National Security Adviser James Jones was the headline speaker at the Washington Institute for Near East Policy’s 25th-anniversary gala dinner in Washington last night. Substantively, General Jones’ speech focused on “two defining challenges” confronting the United States and its allies in the region:
“preventing Iran from acquiring nuclear weapons and the means to deliver them, and forging a lasting peace between Israelis and Palestinians as part of a comprehensive peace in the region.”
Unsurprisingly, Jones drew a specific relationship between these two challenges, explicitly linking progress in brokering negotiated settlements on the Israeli-Palestinian and Israeli-Syrian tracks and improved chances for successfully containing Iran:
“One of the ways that Iran exerts influence in the Middle East is by exploiting the ongoing Arab-Israeli conflict. Iran uses the conflict to keep others in the region on the defensive and to try to limit its own isolation. Ending this conflict, achieving peace between Israelis and Palestinians and establishing a sovereign Palestinian state would therefore take such an evocative issue away from Iran, Hizballah, and Hamas. It would allow our partners in the region to focus on building their states and institutions. And peace between Israel and Syria, if it is possible, could have a transformative effect on the region. Since taking office, President Obama has pursued a two-state solution—a secure, Jewish state of Israel living side by side in peace and security with a viable and independent Palestinian states. This is in the United States’ interest. It is in Israel’s interest. It is in the Palestinians’ interest. It is in the interest of the Arab countries, and, indeed, the world. Advancing this peace would also help prevent Iran from cynically shifting attention away from its failures to meet its obligations.”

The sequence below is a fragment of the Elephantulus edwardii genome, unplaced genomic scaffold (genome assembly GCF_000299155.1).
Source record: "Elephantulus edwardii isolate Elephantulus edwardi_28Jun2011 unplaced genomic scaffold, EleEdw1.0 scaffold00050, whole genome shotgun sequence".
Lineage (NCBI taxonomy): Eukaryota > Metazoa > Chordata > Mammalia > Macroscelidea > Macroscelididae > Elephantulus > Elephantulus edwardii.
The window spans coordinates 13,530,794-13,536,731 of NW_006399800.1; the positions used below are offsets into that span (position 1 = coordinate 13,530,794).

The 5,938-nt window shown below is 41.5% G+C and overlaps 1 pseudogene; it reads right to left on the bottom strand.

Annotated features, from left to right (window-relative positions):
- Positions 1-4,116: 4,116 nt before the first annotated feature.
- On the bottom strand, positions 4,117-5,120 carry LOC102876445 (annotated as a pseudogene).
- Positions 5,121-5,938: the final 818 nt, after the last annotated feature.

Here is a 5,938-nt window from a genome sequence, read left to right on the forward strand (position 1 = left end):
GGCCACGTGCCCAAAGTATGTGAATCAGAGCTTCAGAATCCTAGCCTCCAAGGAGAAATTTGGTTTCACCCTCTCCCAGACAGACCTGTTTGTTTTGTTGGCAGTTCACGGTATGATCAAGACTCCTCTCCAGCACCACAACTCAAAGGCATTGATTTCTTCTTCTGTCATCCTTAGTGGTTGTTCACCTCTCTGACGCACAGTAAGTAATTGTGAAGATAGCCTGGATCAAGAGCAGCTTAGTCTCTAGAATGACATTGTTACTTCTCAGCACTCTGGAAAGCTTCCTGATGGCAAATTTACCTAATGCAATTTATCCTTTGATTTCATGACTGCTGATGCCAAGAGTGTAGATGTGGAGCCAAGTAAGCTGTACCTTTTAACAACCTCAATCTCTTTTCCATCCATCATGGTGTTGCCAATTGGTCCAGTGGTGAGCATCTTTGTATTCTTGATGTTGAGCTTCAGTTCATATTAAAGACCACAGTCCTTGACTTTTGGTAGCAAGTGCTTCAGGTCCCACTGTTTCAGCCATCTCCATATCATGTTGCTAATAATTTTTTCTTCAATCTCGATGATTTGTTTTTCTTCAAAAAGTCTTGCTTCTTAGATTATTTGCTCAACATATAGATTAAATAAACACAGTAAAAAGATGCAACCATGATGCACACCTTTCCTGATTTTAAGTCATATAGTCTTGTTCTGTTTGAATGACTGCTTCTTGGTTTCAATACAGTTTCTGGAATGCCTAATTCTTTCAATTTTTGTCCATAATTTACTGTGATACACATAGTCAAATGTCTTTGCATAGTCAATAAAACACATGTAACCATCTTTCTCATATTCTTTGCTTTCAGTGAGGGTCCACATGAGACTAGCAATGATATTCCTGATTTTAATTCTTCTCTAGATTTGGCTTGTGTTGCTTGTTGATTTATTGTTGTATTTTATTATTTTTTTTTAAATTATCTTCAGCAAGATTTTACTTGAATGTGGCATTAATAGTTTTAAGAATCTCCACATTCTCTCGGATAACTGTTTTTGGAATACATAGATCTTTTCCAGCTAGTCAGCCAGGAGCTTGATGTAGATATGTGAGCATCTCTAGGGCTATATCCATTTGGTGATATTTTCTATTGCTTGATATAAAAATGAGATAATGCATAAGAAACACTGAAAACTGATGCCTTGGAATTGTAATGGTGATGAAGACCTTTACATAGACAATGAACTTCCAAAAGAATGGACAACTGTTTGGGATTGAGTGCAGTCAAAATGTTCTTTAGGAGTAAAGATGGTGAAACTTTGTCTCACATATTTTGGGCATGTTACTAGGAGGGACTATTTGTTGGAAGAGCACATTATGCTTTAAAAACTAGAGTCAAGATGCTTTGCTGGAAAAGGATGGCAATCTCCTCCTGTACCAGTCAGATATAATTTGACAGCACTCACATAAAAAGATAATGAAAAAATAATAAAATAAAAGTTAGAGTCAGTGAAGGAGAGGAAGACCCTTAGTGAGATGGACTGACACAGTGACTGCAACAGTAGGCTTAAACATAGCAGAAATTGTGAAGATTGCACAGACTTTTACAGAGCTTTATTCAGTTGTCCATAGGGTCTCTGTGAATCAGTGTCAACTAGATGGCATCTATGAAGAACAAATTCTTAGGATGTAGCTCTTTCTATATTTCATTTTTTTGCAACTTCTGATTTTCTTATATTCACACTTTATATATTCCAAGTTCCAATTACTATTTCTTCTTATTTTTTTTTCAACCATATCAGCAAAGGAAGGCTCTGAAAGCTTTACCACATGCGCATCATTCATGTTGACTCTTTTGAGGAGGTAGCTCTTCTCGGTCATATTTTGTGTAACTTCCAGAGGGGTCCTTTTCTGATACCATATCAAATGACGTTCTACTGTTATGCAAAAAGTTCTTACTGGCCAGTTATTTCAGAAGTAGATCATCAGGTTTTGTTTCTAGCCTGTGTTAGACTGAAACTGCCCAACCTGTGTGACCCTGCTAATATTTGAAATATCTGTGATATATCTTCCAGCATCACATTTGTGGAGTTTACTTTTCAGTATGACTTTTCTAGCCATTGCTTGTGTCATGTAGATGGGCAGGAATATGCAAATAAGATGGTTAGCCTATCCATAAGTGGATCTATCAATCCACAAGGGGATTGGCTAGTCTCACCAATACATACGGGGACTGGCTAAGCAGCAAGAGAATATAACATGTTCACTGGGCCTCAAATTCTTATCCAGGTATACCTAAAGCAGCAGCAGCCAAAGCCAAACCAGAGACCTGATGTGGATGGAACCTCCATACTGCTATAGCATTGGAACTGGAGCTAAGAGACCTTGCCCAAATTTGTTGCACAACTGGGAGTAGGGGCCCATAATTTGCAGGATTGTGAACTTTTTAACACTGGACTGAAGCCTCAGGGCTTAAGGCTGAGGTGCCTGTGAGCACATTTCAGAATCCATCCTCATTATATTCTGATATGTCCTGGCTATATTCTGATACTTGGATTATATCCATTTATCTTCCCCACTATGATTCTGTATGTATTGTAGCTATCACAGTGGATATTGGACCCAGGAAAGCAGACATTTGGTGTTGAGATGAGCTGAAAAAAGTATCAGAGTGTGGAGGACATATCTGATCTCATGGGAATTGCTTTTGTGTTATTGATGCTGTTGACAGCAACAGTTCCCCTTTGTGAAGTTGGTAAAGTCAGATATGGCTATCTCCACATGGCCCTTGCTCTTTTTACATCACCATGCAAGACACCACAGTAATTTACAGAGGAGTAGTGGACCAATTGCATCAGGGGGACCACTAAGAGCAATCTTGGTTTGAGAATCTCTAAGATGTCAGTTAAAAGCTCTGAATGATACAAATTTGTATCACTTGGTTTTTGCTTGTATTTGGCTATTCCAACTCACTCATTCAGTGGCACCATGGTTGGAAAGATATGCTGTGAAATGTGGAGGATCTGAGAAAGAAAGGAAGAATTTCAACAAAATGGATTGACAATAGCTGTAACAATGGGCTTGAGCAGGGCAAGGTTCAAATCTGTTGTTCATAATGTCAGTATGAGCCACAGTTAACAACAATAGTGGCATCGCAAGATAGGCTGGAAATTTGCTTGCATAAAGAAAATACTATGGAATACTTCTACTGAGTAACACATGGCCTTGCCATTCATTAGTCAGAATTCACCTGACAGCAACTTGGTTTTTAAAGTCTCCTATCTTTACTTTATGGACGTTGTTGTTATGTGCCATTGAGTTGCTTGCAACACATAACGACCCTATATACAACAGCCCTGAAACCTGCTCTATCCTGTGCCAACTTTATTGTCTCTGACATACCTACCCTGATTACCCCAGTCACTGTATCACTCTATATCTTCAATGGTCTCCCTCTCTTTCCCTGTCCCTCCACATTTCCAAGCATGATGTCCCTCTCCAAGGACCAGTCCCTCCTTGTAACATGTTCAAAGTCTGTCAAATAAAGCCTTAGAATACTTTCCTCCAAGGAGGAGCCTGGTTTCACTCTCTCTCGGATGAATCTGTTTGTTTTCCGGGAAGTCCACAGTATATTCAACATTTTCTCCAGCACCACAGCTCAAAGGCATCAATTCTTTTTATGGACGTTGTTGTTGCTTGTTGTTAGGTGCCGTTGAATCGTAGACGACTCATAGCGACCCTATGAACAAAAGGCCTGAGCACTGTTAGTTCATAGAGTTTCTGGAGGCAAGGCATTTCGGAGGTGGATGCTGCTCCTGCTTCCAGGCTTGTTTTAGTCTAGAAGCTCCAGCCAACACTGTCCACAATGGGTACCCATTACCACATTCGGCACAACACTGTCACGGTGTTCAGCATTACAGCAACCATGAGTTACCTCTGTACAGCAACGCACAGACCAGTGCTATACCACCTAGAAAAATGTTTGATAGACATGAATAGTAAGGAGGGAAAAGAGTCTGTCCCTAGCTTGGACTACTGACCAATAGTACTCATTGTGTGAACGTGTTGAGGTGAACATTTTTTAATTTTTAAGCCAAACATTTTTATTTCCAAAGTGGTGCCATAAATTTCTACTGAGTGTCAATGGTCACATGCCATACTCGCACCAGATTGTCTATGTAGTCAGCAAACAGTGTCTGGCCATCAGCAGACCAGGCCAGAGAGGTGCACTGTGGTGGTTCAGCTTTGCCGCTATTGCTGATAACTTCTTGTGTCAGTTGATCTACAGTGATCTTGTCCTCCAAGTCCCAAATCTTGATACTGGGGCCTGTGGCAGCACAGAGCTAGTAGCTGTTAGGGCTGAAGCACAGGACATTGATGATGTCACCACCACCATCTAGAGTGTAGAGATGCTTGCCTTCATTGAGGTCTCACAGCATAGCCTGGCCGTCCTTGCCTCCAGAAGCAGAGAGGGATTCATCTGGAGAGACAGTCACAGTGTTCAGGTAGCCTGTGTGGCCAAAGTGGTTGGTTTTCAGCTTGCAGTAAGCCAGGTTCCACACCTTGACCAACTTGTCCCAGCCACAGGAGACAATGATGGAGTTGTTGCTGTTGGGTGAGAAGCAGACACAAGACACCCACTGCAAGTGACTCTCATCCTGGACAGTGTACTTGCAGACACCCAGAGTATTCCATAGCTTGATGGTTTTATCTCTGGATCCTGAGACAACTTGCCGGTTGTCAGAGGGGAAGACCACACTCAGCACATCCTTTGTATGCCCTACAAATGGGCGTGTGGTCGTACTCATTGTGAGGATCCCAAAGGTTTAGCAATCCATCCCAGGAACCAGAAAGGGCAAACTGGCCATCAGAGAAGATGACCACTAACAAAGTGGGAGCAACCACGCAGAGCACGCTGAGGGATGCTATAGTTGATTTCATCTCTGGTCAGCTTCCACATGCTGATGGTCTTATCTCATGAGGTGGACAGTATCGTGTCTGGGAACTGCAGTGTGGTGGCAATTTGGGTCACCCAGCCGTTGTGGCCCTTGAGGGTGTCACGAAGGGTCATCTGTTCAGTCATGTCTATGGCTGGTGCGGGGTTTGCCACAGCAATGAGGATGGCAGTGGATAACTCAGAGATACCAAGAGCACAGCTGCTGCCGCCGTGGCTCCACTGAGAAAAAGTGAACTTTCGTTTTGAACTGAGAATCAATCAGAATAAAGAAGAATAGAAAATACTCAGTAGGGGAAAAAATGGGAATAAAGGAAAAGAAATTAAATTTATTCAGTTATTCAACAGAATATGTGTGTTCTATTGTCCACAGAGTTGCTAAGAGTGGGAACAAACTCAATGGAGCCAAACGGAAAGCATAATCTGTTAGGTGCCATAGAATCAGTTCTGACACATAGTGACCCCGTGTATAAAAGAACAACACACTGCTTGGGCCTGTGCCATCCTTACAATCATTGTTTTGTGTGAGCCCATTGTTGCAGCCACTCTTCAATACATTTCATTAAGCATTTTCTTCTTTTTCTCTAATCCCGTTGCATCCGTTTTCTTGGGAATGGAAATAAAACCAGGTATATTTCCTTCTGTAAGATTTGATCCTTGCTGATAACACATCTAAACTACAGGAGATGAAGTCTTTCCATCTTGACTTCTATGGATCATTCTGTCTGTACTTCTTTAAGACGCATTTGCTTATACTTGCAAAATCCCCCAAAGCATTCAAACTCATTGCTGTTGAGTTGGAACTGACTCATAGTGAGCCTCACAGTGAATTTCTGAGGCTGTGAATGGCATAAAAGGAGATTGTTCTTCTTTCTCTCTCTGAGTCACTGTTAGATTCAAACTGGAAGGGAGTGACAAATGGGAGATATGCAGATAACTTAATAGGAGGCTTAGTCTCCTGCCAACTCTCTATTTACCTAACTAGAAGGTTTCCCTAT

In strategic terms, belief in this particular kind of linkage—that, by pushing on Arab-Israeli peacemaking, the United States can marginalize and contain the Islamic Republic and its regional allies—is the equivalent of believing that the earth is flat: both ideas are wrong and stand in the way of real progress. But Arab-Israeli peace should be pursued on its own merits—not as part of a futile effort to diminish a pivotal state in the region—and with a realistic assessment of what it will take to broker regional peace.
In response to General Jones’ remarks, we want to highlight three of our recent pieces, “Getting the Iran-Palestine Connection Wrong”, “Syria Is Emerging as Important Player in the ‘Race for Iran’”, and “Syria’s Strategic Ties to the Islamic Republic: Diplomacy in the Post-Iraq/Post Peace Process Middle East”. We believe that these pieces provide a much more accurate picture of the Middle East’s strategic dynamics and a better guide for policymaking by the United States. Three points deserve special emphasis: